Over the past three decades in communities of varying sizes throughout the U.S., volunteer and grassroots efforts through programs like Main Street have emphasized the importance of historic city centers, and the need to have strategies for their revitalization that include a historic preservation component. While Main Street had its origins in small and medium sized places, it is not purely a small town phenomena. At the Main Street conference this week a special Urban Summit was held, highlighting the success of "Urban Main Street" programs in Baltimore, DC, Boston, Detroit, and nearly 80 other places.
I would argue that the historic preservation movement, in general, and the Main Street program in particular, are at the vanguard of the 'Back to the City Movement.' And, wherever these preservation-led approaches are present and well established, that the conditions are right for attracting people back from the suburbs, and turning the tide on unchecked suburban development over the last six decades and more.
Now, it could be that preservationists are incredibly humble people (which I've often found to be the case) and they do not want to capitalize on the incredibly good news about a return of population to traditional cities and towns. I would further argue, however, that this is a missed opportunity of major proportions. Consider this fact. Within hours of the news being released Geoff Anderson, President and CEO of Smart Growth America, issued a press statement that included this line:
“Our organization has long advocated for walkable neighborhoods with smart growth features, and this news confirms that they’re even more popular than we realized,”As of Saturday morning none of the major national preservation organizations had issued a similar statement of their own. This speaks to a fundamental need within the larger preservation movement of having a stronger marketing and public relations apparatus, that helps to shape and influence the public perception of preservationists being drivers of the positive changes happening in our small towns, cities, states, and our nation.
Naturally, it leads me to speculate why is it that we don't have such marketing efforts in place right now? Could it be that we don't believe what we say as a movement about the importance of historic preservation to downtown and neighborhood revitalization? Do we feel that elected officials, other organizations, and other people deserve more of the credit than we do? Perhaps.
What is more plausible to me, however, is that for many people in preservation we feel like we've been here before, only to later be disappointed by forces which we have no control over. After all, people have been talking about a 'back to the city' movement since at least the 1970's when the modern-day preservation movement took hold. During this same time many major cities and small towns have seen large scale population decline in favor of the suburbs, with a few exceptions (such as New York where population continues to surge thanks in large part to immigration). Almost a year ago in April 2011, Aaron Renn writing about some of the same 2010 Census data that more recent studies analyzed, said:
"Despite claims of an urban renaissance, the 2000s actually turned out to beworse than the 1990s for central cities. The one bright spot was downtowns, which showed strong gains, albeit from a low base. The resurgence of the city story seemed largely fueled by intra-census estimates by the government that proved to be wildly inflated when the actual 2010 count was performed."Renn cited other data showing how major cities experienced significant population loss outside of downtown, and, concluded that "the justification for much of the 'back to the city' story reflected bad estimates."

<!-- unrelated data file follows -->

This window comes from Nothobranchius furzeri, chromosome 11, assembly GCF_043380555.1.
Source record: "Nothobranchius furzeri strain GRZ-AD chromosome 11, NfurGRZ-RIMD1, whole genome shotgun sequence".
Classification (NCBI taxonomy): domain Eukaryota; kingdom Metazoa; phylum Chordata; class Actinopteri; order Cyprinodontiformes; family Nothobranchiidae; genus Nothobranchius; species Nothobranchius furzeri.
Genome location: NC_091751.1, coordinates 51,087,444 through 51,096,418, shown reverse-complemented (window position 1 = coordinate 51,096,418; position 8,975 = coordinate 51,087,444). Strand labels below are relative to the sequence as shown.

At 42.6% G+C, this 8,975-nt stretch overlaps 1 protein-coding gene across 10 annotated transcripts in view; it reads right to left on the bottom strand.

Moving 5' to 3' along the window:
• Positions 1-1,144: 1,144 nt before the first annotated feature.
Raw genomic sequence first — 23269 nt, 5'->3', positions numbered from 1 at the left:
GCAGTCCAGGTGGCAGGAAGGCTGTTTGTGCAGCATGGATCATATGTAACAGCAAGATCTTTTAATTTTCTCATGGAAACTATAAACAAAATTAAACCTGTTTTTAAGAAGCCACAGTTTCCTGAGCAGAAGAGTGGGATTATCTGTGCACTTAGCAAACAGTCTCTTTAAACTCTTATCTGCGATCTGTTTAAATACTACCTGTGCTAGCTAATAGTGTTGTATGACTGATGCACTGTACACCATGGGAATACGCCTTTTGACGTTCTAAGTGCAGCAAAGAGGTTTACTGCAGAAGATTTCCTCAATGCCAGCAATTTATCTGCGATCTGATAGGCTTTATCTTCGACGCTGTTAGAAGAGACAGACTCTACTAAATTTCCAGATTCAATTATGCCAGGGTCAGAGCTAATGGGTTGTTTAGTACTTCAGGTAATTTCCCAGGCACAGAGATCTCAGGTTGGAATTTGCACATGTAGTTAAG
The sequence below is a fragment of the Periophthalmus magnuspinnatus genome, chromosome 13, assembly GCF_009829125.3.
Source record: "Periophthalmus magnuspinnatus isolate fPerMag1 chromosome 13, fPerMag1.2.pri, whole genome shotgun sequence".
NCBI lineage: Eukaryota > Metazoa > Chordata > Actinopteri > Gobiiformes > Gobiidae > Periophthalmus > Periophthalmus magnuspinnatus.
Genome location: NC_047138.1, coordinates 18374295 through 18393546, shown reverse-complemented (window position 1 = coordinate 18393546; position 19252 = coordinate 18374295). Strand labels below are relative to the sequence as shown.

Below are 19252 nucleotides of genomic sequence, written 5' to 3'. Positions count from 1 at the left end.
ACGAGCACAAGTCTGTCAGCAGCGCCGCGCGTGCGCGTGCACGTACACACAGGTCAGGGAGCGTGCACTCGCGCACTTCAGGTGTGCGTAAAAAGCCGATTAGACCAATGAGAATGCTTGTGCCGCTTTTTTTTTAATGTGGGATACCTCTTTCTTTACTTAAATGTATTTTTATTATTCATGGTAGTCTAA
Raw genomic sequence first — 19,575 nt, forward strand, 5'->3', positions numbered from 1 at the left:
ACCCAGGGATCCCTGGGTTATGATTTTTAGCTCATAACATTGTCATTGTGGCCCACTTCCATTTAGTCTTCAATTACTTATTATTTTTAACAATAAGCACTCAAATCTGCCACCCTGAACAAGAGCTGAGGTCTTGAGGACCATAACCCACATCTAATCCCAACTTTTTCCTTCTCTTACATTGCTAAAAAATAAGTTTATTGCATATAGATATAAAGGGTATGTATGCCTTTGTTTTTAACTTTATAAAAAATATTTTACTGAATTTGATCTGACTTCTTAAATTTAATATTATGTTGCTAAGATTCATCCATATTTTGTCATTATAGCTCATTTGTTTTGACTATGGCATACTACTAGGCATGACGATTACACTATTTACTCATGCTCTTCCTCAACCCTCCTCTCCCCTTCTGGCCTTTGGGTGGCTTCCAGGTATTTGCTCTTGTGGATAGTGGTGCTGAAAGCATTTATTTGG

In the 2000's and before, suburban growth was artificially subsidized with cheap gasoline, easy access to loans for construction and unprecedented low rates for home mortgages. This made it very hard for small towns, downtown areas, and traditional neighborhoods to compete. Now that $5 a gallon gasoline is increasingly becoming a reality for some, lending has dried up, and high unemployment along with lack of growth of household income as adjusted for inflation, our national binge on suburban development appears to have reached an end.
Over a century ago people were attracted to cities in the first place, as traditional small towns were languishing. Cities were seen as places of opportunity, where there was innovation, industry, and, most importantly, jobs. Fast forward to today, who could have anticipated and expected how over a hundred years after the growth of many great American cities began, that today it is not a small town to big city move, but rather a suburbs to cities and appropriately positioned small towns move that is taking hold.
I would pose that the 'back to the city' movement rather than being a 'choice' as it was before, is today a 'necessity'. Advocates of cities, traditional neighborhoods, and downtown areas would be savvy to find ways to identify and serve the needs of their fellow citizens in search of "new ways of living," and rehabilitate existing buildings and do sensitive infill development in existing cities and downtown areas to provide the sort of affordability, proximity, and connections to rich community and personal networks that is so desperately needed and being sought after today.
Madrecki, Tom. Declining suburban growth shows need to adapt policies to market trends. April 5, 2012.
National Trust for Historic Preservation, Main Street Center.
Renn, Aaron M. Rethinking Urban Dynamics: Lessons from the Census. newgeography. April 28, 2011. http://www.newgeography.com/content/002202-rethinking-urban-dynamics-lessons-census